N.S. doctor shortage affecting some long-term care homes
DEBERT, N.S. -- The private company that runs a number of long-term homes says Nova Scotia's ongoing doctor shortage has forced it to restrict new admissions, and those who wind up in hospital might not be allowed to return unless they have their own doctor.
Some families say the situation is becoming critical and these are worrisome times for 82-year-old Harold Murray and his loved ones.
"We were assured there was a doctor here, and he gave up his family doctor," said Murray's daughter, Heather O'Brien.
His granddaughter, Darcy Dobson, says "he's important to me, and everybody in this building is important to somebody."
Shannex has informed families in a number of homes it can only admit new residents who already have a family doctor. Those who don't will be sent to hospital for any health problems, and they might not be re-admitted to the home afterwards.
In a statement, Shannex tells CTV News it regrets the situation, and is working to manage it as best it can while seeking short and long-term solutions.
Nova Scotia Premier Stephen McNeil was in Dartmouth to celebrate the expansion of the Dartmouth General Tuesday. The premier pledged his health minister would look into the situation.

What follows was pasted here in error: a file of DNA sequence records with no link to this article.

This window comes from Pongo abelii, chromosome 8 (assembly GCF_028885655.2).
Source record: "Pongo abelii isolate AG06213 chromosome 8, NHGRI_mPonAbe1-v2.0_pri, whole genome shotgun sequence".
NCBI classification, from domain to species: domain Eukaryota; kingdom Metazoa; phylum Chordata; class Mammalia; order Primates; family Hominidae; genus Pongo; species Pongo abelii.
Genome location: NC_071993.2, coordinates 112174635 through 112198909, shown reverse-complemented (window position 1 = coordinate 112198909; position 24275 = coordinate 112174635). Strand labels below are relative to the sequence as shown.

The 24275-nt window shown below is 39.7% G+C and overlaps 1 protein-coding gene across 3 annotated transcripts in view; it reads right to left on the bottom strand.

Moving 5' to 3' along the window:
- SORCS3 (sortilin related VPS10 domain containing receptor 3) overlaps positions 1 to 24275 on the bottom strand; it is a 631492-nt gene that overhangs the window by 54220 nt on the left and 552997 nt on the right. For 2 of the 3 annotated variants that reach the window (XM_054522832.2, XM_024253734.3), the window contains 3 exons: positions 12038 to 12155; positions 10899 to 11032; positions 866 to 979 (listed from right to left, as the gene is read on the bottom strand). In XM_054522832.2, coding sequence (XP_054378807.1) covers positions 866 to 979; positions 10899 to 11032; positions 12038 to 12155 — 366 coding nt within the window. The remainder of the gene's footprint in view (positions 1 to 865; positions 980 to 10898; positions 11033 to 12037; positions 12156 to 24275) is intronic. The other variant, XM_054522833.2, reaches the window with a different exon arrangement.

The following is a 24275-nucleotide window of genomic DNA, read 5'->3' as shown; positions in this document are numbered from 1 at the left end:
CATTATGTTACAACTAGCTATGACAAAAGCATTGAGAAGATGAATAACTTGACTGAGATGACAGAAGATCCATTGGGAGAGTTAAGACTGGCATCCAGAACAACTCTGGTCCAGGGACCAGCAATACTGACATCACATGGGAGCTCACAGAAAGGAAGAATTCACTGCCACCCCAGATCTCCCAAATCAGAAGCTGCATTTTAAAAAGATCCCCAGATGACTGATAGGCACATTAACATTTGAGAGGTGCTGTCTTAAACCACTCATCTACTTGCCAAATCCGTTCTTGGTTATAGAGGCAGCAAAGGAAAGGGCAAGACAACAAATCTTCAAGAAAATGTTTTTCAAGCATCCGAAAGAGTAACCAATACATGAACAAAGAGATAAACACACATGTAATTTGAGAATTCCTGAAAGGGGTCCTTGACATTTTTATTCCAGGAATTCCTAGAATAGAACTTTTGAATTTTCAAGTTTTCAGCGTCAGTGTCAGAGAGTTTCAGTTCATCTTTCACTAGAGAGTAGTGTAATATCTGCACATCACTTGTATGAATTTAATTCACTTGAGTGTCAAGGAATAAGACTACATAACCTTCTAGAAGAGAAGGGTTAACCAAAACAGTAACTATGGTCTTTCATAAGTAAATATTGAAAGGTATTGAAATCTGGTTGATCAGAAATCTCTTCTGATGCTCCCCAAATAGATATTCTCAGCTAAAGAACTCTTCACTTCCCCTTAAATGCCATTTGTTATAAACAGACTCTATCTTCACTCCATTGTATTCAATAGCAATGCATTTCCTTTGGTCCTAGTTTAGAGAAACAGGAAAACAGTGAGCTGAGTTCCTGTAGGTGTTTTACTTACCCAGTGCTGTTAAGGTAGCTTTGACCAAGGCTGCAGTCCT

"I just heard about this this morning," McNeil said. "We're looking into it. Parts of that don't make sense, quite frankly, that if you leave one of our other facilities that you can't transfer back, so I don't know all the details."
In Debert, Murray's family would prefer more concrete assurances -- and so would he.
"Well, I worry about it if I go to the hospital, I'd have no place to come back to," Murray said. "That's not very good."
The government will likely face more questions about the issue, probably as early as Wednesday afternoon, when the health minister is scheduled to make an announcement on long-term care in Halifax at 1 p.m.